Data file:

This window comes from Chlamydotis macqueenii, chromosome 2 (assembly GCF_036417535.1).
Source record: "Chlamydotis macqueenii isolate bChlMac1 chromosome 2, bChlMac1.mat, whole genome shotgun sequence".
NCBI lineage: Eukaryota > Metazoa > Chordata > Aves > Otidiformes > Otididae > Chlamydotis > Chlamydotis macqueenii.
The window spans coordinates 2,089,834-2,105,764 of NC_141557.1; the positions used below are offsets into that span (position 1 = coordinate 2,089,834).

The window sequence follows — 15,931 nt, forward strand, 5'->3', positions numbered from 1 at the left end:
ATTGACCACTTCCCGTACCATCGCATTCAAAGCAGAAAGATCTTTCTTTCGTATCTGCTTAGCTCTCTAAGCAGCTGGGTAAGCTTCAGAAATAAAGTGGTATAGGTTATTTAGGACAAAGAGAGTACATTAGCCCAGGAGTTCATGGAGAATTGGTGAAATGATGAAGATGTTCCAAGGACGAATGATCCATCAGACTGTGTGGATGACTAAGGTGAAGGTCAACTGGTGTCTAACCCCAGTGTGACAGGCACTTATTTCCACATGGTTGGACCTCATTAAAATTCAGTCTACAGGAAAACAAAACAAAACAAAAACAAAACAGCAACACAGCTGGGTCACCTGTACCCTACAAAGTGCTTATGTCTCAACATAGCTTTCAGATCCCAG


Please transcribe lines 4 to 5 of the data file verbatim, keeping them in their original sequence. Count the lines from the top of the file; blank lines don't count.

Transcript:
The window spans coordinates 2,089,834-2,105,764 of NC_141557.1; the positions used below are offsets into that span (position 1 = coordinate 2,089,834).

The window sequence follows — 15,931 nt, forward strand, 5'->3', positions numbered from 1 at the left end: